But there was the envelope. Inside, could very well be a gift card or some other unusual item picked up the last minute. So I opened it. And inside was a card stating “I know we are not as romantic as we used to be…” with a list of all the ways a couple loses it’s romance over time.

I wanted to cry. After only 6 months, we were without romance. I thought these were the sort of cards that 45 year-olds married for 15 years and with 3 kids gave each other. We’d been married 6 months. And during most of that time, we’d been too busy to see much of each other — other than the obligatory “Please pass the toothpaste” routine at 8 a.m. as we both got ready for work.

“The dogs want to go to the park,” I responded. I had no words. After only 6 months of marriage we had become an old married couple communicating through the needs of our kids — or, in this case, our dogs.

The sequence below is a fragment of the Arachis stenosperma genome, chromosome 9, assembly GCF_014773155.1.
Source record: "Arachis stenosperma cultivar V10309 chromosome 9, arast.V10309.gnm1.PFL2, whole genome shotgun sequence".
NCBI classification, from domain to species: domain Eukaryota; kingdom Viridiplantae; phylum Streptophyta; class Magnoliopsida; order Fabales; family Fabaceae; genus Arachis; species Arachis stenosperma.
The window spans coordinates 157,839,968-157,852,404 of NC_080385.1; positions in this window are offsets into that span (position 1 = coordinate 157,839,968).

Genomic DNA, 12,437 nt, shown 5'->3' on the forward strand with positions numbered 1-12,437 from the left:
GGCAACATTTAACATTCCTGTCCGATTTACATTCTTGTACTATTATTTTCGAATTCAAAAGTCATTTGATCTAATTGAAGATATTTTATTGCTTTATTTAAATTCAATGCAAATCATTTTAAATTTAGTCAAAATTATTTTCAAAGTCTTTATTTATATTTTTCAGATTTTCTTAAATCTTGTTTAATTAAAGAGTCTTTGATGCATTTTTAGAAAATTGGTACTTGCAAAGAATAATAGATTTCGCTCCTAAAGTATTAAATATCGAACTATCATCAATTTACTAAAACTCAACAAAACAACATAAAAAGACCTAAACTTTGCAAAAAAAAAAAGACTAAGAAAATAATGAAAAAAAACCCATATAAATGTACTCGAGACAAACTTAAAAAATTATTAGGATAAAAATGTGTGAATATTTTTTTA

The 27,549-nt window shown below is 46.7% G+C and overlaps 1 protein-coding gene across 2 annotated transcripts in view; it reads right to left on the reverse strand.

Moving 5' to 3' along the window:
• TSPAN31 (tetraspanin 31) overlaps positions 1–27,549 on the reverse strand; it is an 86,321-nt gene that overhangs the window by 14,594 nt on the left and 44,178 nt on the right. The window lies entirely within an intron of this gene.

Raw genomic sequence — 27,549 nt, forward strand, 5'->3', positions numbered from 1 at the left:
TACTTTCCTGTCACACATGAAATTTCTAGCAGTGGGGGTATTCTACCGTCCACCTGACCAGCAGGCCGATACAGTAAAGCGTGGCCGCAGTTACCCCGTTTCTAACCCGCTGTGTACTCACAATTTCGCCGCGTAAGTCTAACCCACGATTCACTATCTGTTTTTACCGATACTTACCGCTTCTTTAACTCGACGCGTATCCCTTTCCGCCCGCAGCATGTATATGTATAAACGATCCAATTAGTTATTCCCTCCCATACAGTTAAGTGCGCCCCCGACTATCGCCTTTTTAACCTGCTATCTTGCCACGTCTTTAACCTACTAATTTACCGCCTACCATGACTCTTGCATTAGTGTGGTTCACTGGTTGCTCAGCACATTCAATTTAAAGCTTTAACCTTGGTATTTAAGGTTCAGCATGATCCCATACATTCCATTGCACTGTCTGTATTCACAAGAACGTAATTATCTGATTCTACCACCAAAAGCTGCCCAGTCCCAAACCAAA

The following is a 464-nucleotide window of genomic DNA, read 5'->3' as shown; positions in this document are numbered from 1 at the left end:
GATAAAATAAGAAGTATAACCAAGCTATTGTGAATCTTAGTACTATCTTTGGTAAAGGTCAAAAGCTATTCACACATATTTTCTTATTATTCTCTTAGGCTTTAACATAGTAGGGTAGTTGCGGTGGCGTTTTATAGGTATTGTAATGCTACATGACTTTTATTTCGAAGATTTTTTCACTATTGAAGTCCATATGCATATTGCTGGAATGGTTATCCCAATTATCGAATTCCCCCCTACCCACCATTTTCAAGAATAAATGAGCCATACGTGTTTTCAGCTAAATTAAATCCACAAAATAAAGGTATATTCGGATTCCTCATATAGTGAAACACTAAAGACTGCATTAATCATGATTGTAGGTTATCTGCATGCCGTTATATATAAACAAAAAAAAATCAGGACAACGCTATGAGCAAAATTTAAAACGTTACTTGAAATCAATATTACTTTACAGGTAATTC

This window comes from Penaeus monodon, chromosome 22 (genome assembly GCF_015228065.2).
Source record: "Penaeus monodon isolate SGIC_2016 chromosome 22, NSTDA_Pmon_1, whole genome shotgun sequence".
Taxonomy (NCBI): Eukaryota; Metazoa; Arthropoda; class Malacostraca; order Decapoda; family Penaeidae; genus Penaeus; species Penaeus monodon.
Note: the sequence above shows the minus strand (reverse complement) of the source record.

“Come with us,” he said.

“No, you guys go. I wish to stay here.”

He asked again. And again, I said no. I was too hurt to want to spend time with him or to allow our anniversary day become happy again. I didn’t want to set the tone that missing presents on anniversaries would be acceptable.

But he asked again. And one more time after that, he asked. “Come with us”, he said. “Come celebrate our anniversary with a walk to the park.” I ignored him and looked out our window from our bedroom facing 24th Street. It was raining. In September. In San Francisco. An unusual occurrence. I could hear the dogs skimpering about. They knew where they were going. I heard their leashes clang together as the Ukrainian grabbed them off the hook. I heard him rustling around for some plastic bags to clean up after the dogs in the park. And I heard him open the door.

I looked away from the window. He had one hand on the doorknob. The dogs were already in the hall. He looked into the bedroom. “Are you sure you don’t want to come?” And I considered. It was not even a moment, but I considered. This is how divorces happen. This is how the distance grows. The silence and the resentment. The shutting out of the other.